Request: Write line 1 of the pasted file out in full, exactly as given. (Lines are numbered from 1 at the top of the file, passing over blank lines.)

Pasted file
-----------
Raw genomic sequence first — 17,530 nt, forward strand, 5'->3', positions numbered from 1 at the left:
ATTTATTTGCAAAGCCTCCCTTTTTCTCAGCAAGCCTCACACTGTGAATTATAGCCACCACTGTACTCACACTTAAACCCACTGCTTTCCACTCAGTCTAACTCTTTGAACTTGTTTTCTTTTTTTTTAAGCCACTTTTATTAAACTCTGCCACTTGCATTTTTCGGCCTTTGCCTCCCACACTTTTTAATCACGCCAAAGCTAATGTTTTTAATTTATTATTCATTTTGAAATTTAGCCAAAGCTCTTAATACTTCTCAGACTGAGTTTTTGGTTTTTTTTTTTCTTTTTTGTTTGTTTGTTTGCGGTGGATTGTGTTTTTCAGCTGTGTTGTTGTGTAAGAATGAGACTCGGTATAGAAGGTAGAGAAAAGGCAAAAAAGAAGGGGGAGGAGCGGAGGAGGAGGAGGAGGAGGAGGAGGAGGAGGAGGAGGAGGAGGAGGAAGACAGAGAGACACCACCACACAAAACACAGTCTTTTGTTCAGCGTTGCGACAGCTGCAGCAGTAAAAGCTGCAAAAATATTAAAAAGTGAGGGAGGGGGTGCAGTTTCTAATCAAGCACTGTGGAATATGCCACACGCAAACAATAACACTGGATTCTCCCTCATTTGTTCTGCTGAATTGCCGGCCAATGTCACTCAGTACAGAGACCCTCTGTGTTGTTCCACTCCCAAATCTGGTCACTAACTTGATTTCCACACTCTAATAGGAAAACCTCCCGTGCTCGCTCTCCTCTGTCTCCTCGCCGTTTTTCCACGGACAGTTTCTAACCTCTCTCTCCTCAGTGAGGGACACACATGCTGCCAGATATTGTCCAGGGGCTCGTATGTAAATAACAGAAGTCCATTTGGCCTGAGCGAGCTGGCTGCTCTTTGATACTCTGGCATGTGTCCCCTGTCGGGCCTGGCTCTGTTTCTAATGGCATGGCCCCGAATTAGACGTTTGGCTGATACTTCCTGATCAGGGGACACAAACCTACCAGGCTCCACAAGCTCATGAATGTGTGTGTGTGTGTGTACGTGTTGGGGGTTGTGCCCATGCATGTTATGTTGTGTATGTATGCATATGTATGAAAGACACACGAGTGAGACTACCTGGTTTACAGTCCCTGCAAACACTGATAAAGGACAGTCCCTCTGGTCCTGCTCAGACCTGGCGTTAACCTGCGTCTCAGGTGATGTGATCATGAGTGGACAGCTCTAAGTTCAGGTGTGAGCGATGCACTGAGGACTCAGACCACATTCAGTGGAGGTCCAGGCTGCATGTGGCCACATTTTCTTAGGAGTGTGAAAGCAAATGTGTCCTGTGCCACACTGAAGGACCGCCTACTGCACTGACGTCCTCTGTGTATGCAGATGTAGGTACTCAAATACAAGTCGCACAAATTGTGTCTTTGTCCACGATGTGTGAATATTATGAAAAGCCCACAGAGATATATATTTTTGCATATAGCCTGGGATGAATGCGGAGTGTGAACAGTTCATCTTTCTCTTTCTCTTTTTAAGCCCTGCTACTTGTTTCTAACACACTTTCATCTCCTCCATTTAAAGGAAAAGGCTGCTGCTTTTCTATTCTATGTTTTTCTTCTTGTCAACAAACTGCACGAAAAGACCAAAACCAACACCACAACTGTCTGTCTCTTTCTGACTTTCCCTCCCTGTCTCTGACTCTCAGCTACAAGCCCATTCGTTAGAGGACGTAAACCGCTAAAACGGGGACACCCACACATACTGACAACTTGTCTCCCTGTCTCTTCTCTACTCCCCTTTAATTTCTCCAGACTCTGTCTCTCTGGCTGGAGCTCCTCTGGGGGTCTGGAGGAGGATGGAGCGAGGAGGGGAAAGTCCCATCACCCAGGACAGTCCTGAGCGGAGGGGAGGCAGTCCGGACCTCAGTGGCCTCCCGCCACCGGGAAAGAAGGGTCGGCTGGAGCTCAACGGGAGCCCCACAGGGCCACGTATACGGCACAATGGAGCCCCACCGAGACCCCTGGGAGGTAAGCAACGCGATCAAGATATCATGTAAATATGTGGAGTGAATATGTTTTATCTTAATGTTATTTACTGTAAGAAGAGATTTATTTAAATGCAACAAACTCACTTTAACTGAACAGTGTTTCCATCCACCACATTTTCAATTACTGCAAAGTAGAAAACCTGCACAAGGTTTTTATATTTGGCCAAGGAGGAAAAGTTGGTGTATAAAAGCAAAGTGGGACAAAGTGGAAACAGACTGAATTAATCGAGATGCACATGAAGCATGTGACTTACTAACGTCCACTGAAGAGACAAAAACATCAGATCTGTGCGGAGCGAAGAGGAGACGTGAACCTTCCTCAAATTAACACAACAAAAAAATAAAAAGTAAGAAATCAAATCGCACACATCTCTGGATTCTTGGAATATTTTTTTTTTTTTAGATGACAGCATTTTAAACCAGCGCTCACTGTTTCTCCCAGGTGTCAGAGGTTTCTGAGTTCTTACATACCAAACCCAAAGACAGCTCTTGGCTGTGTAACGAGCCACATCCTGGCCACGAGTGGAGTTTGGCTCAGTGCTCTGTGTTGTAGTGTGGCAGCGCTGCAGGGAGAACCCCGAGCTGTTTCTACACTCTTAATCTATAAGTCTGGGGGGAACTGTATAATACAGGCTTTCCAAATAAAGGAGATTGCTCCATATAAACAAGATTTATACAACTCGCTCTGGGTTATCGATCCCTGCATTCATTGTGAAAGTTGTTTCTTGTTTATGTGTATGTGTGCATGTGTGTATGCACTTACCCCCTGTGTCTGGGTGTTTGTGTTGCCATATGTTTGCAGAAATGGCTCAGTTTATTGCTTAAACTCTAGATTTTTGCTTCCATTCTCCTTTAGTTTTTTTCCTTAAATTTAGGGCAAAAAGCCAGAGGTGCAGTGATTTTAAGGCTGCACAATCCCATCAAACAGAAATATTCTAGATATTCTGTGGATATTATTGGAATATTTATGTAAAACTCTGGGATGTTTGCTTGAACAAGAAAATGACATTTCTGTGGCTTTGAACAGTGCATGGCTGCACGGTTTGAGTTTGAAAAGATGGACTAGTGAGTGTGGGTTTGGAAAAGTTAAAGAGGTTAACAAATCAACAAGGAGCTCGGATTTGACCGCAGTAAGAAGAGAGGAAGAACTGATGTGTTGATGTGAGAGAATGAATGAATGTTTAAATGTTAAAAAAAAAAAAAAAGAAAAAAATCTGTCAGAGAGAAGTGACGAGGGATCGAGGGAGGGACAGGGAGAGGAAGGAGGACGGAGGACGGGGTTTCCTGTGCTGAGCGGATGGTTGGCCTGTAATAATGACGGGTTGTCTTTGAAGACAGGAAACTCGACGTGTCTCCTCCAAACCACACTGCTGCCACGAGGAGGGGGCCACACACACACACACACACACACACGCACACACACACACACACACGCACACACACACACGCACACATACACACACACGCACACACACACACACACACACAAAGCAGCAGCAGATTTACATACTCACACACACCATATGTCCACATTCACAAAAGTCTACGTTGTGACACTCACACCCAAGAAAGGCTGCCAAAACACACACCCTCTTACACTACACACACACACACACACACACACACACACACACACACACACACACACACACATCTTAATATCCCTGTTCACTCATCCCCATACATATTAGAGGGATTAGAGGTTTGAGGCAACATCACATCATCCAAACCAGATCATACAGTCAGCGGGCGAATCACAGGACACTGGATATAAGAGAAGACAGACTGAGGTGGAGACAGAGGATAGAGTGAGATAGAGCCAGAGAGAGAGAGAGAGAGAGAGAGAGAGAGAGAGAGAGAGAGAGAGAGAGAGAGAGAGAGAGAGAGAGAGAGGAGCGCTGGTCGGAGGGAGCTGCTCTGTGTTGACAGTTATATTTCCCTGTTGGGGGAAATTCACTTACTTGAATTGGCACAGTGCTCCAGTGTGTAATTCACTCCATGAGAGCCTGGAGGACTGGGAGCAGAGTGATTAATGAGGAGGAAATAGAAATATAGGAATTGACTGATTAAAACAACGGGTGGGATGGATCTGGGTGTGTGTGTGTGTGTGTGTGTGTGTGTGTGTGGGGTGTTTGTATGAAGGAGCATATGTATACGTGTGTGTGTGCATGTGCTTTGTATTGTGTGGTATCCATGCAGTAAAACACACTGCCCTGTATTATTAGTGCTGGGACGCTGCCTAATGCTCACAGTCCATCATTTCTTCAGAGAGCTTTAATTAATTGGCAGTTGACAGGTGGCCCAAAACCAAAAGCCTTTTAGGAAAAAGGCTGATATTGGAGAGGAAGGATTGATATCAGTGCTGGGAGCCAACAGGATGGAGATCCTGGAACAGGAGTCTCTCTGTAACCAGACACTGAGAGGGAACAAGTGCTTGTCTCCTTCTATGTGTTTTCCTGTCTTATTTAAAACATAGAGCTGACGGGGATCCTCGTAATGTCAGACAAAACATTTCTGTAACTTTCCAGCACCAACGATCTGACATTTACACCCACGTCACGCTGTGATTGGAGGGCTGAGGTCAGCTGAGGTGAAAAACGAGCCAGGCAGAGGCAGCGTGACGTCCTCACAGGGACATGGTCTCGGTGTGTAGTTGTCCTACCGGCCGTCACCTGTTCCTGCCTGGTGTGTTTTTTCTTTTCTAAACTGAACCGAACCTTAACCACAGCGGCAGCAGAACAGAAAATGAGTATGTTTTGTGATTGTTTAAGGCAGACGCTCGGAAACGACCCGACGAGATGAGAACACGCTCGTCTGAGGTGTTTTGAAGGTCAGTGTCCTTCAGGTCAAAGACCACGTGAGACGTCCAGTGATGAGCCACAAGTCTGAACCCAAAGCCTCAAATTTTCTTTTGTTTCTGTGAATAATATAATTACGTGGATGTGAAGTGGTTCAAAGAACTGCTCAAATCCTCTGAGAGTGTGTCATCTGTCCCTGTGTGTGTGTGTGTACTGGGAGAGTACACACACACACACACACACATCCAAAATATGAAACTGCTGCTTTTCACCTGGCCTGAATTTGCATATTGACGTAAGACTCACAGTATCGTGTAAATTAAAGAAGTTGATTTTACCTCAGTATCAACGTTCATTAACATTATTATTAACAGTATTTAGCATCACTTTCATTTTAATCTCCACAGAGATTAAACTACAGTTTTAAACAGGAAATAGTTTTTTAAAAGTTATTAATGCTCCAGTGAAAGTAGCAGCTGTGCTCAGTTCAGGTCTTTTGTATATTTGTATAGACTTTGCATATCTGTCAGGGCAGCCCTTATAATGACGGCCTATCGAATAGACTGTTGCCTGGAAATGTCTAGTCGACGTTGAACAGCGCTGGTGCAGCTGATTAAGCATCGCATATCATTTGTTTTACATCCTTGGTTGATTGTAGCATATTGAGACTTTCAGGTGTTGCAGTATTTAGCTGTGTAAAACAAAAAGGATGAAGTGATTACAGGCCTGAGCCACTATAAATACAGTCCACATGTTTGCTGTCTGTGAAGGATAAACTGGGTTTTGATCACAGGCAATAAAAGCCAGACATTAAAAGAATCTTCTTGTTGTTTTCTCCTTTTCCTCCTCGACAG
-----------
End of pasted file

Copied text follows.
Raw genomic sequence first — 17,530 nt, forward strand, 5'->3', positions numbered from 1 at the left: